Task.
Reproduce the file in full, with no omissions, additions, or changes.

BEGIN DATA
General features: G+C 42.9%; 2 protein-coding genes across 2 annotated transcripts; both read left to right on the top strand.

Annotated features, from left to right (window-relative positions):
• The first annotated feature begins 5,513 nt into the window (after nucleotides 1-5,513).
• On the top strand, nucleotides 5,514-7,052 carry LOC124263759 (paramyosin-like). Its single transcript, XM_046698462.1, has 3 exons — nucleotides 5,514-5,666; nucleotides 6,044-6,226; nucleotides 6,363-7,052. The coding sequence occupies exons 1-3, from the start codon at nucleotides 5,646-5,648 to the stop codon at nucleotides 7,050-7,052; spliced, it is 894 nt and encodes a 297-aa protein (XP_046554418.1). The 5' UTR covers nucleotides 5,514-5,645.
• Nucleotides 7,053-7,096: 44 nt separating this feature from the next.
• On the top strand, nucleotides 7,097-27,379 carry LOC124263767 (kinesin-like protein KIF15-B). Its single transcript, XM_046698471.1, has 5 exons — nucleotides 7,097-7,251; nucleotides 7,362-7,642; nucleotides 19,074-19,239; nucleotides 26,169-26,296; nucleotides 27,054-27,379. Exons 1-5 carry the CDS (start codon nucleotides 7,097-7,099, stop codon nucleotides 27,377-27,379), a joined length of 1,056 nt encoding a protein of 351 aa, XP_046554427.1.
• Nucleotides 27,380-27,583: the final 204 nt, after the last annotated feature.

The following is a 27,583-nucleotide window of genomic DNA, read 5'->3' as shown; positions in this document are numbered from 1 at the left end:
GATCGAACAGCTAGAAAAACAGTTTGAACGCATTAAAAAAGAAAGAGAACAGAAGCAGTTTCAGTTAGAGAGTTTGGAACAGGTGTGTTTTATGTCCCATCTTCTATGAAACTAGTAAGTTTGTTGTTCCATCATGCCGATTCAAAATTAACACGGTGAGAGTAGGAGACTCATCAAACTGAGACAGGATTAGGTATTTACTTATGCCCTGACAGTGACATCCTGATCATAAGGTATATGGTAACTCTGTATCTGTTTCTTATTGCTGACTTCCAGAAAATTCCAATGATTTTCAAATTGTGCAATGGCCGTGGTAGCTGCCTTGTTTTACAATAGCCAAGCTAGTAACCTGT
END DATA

General features: G+C 42.9%; 2 protein-coding genes across 2 annotated transcripts; both read left to right on the top strand.

Annotated features, from left to right (window-relative positions):
• The first annotated feature begins 5,513 nt into the window (after nucleotides 1-5,513).
• On the top strand, nucleotides 5,514-7,052 carry LOC124263759 (paramyosin-like). Its single transcript, XM_046698462.1, has 3 exons — nucleotides 5,514-5,666; nucleotides 6,044-6,226; nucleotides 6,363-7,052. The coding sequence occupies exons 1-3, from the start codon at nucleotides 5,646-5,648 to the stop codon at nucleotides 7,050-7,052; spliced, it is 894 nt and encodes a 297-aa protein (XP_046554418.1). The 5' UTR covers nucleotides 5,514-5,645.
• Nucleotides 7,053-7,096: 44 nt separating this feature from the next.
• On the top strand, nucleotides 7,097-27,379 carry LOC124263767 (kinesin-like protein KIF15-B). Its single transcript, XM_046698471.1, has 5 exons — nucleotides 7,097-7,251; nucleotides 7,362-7,642; nucleotides 19,074-19,239; nucleotides 26,169-26,296; nucleotides 27,054-27,379. Exons 1-5 carry the CDS (start codon nucleotides 7,097-7,099, stop codon nucleotides 27,377-27,379), a joined length of 1,056 nt encoding a protein of 351 aa, XP_046554427.1.
• Nucleotides 27,380-27,583: the final 204 nt, after the last annotated feature.

The following is a 27,583-nucleotide window of genomic DNA, read 5'->3' as shown; positions in this document are numbered from 1 at the left end:
GATCGAACAGCTAGAAAAACAGTTTGAACGCATTAAAAAAGAAAGAGAACAGAAGCAGTTTCAGTTAGAGAGTTTGGAACAGGTGTGTTTTATGTCCCATCTTCTATGAAACTAGTAAGTTTGTTGTTCCATCATGCCGATTCAAAATTAACACGGTGAGAGTAGGAGACTCATCAAACTGAGACAGGATTAGGTATTTACTTATGCCCTGACAGTGACATCCTGATCATAAGGTATATGGTAACTCTGTATCTGTTTCTTATTGCTGACTTCCAGAAAATTCCAATGATTTTCAAATTGTGCAATGGCCGTGGTAGCTGCCTTGTTTTACAATAGCCAAGCTAGTAACCTGT